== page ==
In the New Yorker, Richard Brody called the film ‘[a] repudiation of many of the temporal forms of church life in favor of its rarefied spiritual mission,’ adding that in its best moments, it is characterised by ‘an ecstatic, arc-bright [blend of] wonder and terror.’ I would argue that this same description might fit Teorema and, to some extent, Benedetta too: all three movies deal in ecstasy, in wonder and in terror, criticising the dogmatic organisation of the church but elevating the profound experiences of pleasure, love, compassion, spirituality and eroticism. The truth is that I stopped working on this essay at this point some time around the spring of 2022, sensing that whatever I was running up against when I attempted to explain my interest in these films was more than I could cope with at that time. Do note: this was before Catholicism became newly fashionable, and at any rate I would not say that what I had been struggling with was the idea that I might have faith, or that God might be real – rather, it was the idea that I could never adequately rationalise the intensity of my reaction to these films as someone who was not religious. ‘I knew it was art,’ the unbeatable critic and novelist Patricia Lockwood writes in Priestdaddy (2017), a memoir with a self-explanatory title, on the subject of watching her sister sing, ‘because it drew the senses slightly out of my body, and they leaped to meet the art in the middle of the air.’ This, I thought, reading Priestdaddy in the jittery hiatus between beginning this text and actually finishing it, this exactly: I could say that Teorema or First Reformed or Benedetta had performed the same trick of coaxing my senses from my body and suspending them, momentarily, in the air, giving the illusion of a quasi-religious experience when really, I might have been having a pure, animal response to art. ‘If you sneer at religion as the opiate of the masses,’ Lockwood observes elsewhere in the book, ‘you must sneer also at the brain, because the receptors are there. You must sneer at the body, which knows how to feel that bliss.’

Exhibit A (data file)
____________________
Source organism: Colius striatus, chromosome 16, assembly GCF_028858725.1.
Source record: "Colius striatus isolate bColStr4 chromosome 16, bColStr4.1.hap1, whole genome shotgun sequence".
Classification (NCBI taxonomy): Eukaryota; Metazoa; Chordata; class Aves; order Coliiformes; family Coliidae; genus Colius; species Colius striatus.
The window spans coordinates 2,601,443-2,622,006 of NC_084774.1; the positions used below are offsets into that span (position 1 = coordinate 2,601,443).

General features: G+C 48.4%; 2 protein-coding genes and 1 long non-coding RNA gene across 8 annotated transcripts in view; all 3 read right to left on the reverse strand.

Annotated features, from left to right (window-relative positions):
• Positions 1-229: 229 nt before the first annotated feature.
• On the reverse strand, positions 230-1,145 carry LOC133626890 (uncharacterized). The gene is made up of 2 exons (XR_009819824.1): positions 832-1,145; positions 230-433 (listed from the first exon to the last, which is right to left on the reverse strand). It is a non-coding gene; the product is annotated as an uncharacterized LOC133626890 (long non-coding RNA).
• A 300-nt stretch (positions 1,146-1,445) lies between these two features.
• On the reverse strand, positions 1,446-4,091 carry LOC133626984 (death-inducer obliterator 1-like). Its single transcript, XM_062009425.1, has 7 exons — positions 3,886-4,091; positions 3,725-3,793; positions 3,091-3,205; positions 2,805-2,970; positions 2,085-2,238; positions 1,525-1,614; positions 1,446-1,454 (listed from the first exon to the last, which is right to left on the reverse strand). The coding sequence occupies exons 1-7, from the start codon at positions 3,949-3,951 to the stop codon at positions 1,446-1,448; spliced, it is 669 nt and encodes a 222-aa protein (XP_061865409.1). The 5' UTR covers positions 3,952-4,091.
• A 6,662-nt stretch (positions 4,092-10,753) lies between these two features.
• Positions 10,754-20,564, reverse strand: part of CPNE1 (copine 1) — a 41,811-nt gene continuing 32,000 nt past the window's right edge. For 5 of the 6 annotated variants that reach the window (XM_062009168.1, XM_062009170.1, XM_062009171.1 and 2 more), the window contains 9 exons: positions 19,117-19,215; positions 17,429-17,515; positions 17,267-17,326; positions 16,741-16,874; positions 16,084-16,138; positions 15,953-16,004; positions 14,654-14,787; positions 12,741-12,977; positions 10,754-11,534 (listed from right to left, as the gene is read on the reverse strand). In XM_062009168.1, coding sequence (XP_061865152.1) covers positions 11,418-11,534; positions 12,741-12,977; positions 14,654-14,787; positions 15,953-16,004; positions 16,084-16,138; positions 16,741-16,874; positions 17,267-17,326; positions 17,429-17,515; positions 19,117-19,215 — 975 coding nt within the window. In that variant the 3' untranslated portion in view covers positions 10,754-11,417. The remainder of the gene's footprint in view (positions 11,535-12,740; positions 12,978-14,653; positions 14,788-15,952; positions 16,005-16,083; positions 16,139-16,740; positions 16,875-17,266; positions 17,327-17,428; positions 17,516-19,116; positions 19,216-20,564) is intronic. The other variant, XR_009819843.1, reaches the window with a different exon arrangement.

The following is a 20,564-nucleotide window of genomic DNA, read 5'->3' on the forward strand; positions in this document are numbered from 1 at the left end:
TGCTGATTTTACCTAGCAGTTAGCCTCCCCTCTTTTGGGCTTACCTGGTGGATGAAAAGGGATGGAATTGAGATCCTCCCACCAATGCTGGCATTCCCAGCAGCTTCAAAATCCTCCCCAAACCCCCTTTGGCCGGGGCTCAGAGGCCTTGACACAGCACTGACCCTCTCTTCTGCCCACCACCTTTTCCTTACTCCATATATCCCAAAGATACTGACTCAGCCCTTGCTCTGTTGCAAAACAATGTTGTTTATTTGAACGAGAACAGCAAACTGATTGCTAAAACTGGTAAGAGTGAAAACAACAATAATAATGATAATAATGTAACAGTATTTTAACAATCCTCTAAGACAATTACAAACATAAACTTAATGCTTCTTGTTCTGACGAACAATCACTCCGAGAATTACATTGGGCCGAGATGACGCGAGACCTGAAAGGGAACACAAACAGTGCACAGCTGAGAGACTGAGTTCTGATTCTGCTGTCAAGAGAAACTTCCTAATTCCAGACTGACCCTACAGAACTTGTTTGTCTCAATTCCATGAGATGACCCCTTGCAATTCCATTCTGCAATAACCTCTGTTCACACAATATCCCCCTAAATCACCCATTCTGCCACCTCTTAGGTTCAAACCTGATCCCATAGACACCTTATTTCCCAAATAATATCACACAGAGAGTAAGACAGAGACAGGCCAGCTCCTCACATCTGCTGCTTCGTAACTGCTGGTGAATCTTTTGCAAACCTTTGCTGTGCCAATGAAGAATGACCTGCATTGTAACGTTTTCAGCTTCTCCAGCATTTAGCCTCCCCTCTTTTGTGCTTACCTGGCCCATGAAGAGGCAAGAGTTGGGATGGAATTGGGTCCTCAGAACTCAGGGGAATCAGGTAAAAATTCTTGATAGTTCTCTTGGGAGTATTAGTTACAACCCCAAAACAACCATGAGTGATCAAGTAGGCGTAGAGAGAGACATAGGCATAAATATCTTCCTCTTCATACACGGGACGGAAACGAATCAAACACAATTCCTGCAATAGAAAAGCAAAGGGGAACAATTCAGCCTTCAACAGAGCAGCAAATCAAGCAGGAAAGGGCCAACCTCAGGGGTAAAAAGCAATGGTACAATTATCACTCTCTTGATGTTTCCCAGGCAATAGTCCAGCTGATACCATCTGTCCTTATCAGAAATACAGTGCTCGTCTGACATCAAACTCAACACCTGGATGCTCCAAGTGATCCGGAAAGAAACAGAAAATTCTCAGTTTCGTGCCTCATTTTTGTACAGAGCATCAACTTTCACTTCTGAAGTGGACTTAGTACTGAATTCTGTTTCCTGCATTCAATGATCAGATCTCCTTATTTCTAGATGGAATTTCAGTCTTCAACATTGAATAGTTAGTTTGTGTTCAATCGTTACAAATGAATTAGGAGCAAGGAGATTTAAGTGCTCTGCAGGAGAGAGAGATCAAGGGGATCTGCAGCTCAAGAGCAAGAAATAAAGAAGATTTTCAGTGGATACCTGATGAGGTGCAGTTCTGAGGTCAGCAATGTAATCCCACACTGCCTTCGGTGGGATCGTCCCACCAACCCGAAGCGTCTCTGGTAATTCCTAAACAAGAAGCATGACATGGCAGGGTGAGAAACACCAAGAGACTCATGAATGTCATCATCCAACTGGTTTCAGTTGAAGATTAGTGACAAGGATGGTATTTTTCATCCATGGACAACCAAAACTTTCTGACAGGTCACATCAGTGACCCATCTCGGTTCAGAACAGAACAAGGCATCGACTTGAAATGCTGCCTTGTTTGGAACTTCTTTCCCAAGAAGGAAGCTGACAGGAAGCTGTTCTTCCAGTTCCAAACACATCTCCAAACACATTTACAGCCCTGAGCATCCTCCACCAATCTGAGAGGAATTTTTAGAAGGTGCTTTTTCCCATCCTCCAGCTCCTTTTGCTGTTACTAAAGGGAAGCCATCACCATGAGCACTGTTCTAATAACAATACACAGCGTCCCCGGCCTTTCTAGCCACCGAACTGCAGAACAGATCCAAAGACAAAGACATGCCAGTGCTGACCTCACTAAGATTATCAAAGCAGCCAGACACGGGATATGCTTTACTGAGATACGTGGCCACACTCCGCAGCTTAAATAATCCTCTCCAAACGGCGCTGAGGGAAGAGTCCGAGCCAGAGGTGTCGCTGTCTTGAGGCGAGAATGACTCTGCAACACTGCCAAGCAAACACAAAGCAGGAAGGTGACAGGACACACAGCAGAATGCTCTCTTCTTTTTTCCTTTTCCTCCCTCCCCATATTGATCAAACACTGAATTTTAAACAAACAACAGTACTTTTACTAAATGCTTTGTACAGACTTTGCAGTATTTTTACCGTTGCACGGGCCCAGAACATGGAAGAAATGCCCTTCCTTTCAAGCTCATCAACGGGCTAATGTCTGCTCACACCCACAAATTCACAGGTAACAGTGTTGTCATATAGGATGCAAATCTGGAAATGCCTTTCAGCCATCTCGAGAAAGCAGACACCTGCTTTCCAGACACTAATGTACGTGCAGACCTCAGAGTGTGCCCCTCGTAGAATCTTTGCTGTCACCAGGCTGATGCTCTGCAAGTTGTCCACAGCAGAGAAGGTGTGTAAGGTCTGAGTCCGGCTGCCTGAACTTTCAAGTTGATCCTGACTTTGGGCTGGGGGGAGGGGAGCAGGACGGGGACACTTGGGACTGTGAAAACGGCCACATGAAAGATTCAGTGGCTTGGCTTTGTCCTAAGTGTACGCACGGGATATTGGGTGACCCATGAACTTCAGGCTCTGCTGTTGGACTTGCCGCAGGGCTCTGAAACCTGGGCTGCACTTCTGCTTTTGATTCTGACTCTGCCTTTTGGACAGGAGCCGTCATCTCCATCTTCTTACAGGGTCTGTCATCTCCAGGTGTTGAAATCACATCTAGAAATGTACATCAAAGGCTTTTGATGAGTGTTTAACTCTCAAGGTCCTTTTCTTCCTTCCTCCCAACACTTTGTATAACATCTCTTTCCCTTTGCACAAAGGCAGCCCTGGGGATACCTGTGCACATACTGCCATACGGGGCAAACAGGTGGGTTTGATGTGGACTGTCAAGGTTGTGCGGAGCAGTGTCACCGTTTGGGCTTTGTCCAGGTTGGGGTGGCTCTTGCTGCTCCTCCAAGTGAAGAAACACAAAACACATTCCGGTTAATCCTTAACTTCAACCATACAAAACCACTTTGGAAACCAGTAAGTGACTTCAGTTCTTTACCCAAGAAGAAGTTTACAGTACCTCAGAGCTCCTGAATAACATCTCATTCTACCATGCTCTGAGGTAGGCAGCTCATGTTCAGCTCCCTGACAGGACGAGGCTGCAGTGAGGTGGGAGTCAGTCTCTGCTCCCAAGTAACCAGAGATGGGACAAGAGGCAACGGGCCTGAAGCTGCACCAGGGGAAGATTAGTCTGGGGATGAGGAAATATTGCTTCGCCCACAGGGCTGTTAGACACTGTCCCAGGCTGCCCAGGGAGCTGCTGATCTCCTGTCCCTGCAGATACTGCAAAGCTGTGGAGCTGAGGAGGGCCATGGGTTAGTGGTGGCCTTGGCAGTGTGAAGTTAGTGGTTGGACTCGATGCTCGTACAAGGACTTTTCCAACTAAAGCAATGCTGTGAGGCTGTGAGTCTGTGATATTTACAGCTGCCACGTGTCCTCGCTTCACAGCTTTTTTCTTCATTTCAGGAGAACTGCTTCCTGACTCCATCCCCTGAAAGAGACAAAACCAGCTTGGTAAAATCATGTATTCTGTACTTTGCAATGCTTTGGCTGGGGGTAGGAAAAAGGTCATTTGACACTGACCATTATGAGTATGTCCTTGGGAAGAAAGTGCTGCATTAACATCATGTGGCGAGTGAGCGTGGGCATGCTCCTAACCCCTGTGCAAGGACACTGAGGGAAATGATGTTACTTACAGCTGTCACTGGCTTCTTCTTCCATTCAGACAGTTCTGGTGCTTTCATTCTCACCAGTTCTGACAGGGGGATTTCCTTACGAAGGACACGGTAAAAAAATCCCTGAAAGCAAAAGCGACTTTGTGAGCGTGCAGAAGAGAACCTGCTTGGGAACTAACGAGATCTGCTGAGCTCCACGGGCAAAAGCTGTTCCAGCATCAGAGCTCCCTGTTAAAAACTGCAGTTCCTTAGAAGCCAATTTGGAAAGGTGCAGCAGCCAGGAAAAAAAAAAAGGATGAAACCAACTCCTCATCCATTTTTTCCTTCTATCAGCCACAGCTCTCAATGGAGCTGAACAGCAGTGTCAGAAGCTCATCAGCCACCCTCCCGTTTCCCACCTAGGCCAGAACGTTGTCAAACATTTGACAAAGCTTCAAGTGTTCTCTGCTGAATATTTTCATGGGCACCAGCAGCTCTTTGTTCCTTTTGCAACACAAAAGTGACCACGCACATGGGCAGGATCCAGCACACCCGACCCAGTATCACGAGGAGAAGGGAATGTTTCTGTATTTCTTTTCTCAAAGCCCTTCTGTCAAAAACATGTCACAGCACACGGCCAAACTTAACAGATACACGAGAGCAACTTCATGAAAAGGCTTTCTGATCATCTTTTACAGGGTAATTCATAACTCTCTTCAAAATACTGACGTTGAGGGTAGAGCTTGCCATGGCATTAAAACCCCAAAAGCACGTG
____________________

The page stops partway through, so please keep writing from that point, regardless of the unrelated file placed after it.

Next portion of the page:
And what else is an opiate of the masses, preying on our receptors and coaxing our bodies into feeling bliss that might resemble spiritual fervour? Love, of course, or sex, looping back to all three films’ depiction of God’s grace as something bestowed on His most devoted followers through kissing, or through fucking, or through mutual, full-body-contact levitation. Suppose we stripped First Reformed, Teorema and Benedetta of any real Godliness or spirituality whatsoever, and we took their events as being either literal and straightforward, or abstractly allegorical: in each instance, the film would become about the redemptive and transformative quality of direct contact with one’s innermost desires, with a loved one, with the kind of empathy that might convince us to fight climate change. In First Reformed, Reverend Toller organises a memorial service for Michael, who has specified that he would like his ashes distributed at a toxic waste dump, and that he would like a choir to sing Neil Young’s ‘Who’s Gonna Stand Up?’, a song about facing up to ‘the big machine’ in order to ‘save the earth.’ Toller has the youth choir from First Reformed perform it, and Schrader means us to contrast the performance with a scene in which they sing a crystalline and gorgeous version of the hymn ‘Washed in the Blood’. Both songs’ lyrics are more or less lists of questions, posed in order to convince the listener to devote themselves to something greater, and the presence of the Young track does two things: it turns the central query of ‘Washed’ (‘Are your garments spotless? Are they white as snow?’) into a metaphor about having blood on one’s hands, and makes a case for the Canadian singer-songwriter’s environmentalist anthem being a hymn or prayer itself. Love, in both cases, is the subject, whether that love is of Christ, or of the planet and one’s fellow man, and both scenes are moving, and ethereal in their own way. When Verhoeven said that putting Christ into a Hollywood melodrama did not necessarily make it a spiritual film, he might also have said that the obverse could be true: that God-force, as a sensation, might just as easily be invoked by something that had nothing to do with Christ or with God at all. Perhaps it is not my agnosticism being challenged by films like Teorema or Benedetta or First Reformed, but my cynicism, my resistance to earnestness and intensity of feeling. Perhaps it is enough to find myself moved by the story of a young man who teaches a wealthy family above desire and love, and then about how that love might be translated into Marxism; by the story of a woman coming to accept her queerness as a thing that makes her powerful and not sinful, her love of another woman co-mingling with a new love of herself; the story of a man of faith, lifted by a kiss, shaken out of his complacency and doubt about the goodness of humanity by an earthly, true connection with another human being, turning his back on the oil-slick darkness to let light come streaming in.